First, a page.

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Inlined any Reader/Writer#tag calls, also fixes #556

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dcodeIO committed Dec 14, 2016
1 parent 70c9c6e commit b0aef62191b65cbb305ece84a6652d76f98da259
@@ -2,5 +2,4 @@
npm-debug.*
node_modules/
types/types.d.ts
bench.txt
docs/
@@ -3,7 +3,6 @@
npm-debug.*
node_modules/
types/types.d.ts
bench.txt
docs/
examples/
src/util/aspromise/
@@ -354,11 +354,11 @@ usage: pbts [options] file1.js file2.js ...
### Descriptors vs. static modules
While .proto and JSON files require the full library (about 18kb gzipped), pretty much all code but the relatively short descriptors is shared. Hence, it usually doesn't become much larger than that.
While .proto and JSON files require the full library (about 18kb gzipped, all features including reflection, parser and utility), pretty much all code but the relatively short descriptors is shared.
Static code, on the other hand, requires just the minimal runtime (about 5.5kb gzipped, no reflection features), but generates relatively large codebases that you can edit or strip down by hand.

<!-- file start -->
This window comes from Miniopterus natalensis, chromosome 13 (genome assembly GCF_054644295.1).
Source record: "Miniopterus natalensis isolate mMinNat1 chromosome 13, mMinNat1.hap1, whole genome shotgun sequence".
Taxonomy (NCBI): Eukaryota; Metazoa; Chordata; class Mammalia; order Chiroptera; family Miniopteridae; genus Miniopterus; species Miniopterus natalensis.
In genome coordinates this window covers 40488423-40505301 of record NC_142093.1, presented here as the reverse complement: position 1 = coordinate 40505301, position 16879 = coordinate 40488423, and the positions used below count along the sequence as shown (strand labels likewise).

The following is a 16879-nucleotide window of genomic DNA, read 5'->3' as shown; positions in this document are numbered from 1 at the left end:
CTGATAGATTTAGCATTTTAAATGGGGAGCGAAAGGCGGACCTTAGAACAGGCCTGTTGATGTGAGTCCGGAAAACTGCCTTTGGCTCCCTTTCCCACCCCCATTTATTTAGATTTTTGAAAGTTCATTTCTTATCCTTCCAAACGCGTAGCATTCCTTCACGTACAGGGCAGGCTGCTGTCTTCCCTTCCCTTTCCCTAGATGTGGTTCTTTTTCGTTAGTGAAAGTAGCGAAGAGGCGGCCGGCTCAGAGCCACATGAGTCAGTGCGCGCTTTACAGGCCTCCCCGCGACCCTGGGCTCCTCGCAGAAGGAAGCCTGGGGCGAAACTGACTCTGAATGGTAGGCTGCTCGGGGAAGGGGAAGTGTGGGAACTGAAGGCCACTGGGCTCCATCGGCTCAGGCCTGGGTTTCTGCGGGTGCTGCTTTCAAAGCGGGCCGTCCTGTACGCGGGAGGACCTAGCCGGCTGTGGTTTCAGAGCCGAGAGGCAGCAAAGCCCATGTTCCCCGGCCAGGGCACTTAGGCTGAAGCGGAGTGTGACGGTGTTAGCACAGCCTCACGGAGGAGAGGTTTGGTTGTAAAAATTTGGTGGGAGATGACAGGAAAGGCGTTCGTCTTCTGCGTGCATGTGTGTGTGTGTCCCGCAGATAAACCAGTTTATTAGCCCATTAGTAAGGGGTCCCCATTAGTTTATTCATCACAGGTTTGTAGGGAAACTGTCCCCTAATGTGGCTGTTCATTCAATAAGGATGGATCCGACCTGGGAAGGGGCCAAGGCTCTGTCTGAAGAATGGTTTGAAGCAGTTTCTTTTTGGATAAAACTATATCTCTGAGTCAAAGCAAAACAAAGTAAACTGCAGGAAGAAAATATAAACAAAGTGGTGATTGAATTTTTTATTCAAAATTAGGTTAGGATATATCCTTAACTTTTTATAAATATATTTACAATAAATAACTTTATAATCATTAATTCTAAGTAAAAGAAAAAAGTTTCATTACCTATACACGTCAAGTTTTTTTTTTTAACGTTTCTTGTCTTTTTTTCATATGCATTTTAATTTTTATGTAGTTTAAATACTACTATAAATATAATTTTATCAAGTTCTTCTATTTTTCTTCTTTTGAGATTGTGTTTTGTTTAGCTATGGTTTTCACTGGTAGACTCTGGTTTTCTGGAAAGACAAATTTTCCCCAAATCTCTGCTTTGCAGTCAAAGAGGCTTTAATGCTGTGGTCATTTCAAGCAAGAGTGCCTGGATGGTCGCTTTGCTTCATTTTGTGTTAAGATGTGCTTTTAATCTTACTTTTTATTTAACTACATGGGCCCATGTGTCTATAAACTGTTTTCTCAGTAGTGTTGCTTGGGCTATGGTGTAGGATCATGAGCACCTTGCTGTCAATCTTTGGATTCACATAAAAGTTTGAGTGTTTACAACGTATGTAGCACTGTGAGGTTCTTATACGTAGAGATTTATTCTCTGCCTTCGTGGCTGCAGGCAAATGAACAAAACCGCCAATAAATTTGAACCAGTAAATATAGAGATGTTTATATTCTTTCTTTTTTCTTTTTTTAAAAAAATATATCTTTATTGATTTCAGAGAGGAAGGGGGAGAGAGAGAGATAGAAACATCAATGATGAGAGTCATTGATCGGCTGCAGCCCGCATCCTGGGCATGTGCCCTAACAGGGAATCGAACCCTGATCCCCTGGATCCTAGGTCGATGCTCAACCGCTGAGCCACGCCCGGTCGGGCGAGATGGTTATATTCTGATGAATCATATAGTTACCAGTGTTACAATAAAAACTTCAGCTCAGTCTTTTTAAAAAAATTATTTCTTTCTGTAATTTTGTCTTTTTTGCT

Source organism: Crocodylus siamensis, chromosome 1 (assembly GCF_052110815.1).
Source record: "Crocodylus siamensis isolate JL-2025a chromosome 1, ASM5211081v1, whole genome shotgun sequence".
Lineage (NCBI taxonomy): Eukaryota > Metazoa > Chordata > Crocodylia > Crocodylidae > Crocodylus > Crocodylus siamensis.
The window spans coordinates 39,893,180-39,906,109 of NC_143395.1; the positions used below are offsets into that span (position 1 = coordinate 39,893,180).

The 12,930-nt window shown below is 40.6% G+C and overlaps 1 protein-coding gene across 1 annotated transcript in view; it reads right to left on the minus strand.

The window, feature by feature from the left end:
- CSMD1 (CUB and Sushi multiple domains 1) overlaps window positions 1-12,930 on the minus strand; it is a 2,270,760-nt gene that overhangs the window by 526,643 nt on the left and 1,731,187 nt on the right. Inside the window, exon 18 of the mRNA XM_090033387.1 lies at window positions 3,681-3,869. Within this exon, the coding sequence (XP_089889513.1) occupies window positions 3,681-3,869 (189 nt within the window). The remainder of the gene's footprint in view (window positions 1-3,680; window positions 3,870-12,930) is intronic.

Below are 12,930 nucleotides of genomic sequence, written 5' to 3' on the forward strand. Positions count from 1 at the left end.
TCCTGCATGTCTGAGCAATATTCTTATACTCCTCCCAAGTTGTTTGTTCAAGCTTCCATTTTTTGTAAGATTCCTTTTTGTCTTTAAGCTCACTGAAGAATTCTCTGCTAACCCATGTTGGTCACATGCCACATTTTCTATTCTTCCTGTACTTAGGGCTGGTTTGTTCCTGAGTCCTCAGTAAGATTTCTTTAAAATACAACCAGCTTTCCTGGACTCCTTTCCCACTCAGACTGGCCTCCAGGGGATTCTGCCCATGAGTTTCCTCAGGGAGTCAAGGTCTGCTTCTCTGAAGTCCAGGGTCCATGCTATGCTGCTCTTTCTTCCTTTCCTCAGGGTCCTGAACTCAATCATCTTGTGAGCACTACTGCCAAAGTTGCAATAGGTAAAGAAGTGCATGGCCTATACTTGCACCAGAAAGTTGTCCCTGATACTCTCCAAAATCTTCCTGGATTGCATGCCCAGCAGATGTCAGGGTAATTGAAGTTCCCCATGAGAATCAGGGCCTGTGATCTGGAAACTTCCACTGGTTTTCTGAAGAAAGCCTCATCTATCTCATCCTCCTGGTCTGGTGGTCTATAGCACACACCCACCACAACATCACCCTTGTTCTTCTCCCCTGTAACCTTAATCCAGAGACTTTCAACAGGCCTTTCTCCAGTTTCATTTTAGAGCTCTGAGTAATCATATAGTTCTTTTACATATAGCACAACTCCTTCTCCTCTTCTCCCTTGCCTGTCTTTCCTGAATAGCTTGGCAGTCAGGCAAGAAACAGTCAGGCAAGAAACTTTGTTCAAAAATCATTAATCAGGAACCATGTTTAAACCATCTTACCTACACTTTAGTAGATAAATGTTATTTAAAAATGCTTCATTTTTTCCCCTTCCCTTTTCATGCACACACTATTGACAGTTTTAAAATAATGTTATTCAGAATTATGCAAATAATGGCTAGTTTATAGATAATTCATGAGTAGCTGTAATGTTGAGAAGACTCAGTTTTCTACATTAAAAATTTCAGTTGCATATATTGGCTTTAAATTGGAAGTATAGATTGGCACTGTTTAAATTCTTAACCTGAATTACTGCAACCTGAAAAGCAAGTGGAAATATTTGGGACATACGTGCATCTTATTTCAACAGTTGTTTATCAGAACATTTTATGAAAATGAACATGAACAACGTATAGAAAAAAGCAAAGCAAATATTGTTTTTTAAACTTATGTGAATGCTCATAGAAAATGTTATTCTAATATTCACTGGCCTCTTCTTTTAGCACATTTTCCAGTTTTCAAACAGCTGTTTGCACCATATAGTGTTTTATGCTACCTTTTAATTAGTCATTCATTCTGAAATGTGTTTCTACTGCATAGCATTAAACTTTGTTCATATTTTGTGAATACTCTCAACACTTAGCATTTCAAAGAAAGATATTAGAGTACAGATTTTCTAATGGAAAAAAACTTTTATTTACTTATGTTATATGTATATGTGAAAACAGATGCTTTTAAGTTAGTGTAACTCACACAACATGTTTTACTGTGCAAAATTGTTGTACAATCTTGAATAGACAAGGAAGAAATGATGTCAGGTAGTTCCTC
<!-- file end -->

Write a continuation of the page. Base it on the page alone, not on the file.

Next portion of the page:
Static code, on the other hand, requires just the minimal runtime (about 5.5kb gzipped, i.e. no reflection features), but generates additional, albeit editable and customizable, source code.
When `new Function` is supported (and it usually is), there is no difference performance-wise as the code generated statically is the same as generated at runtime.
When `new Function(...)` is supported (and it usually is), there is no difference performance-wise as the code generated statically is the same as generated at runtime.
Building
--------
@@ -22,7 +22,7 @@ var protobuf = require(".."),
var root = protobuf.loadSync(require.resolve("./bench.proto"));
var Test = root.lookup("Test");
protobuf.util.codegen.verbose = true;
// protobuf.util.codegen.verbose = true;
var buf = Test.encode(data).finish();
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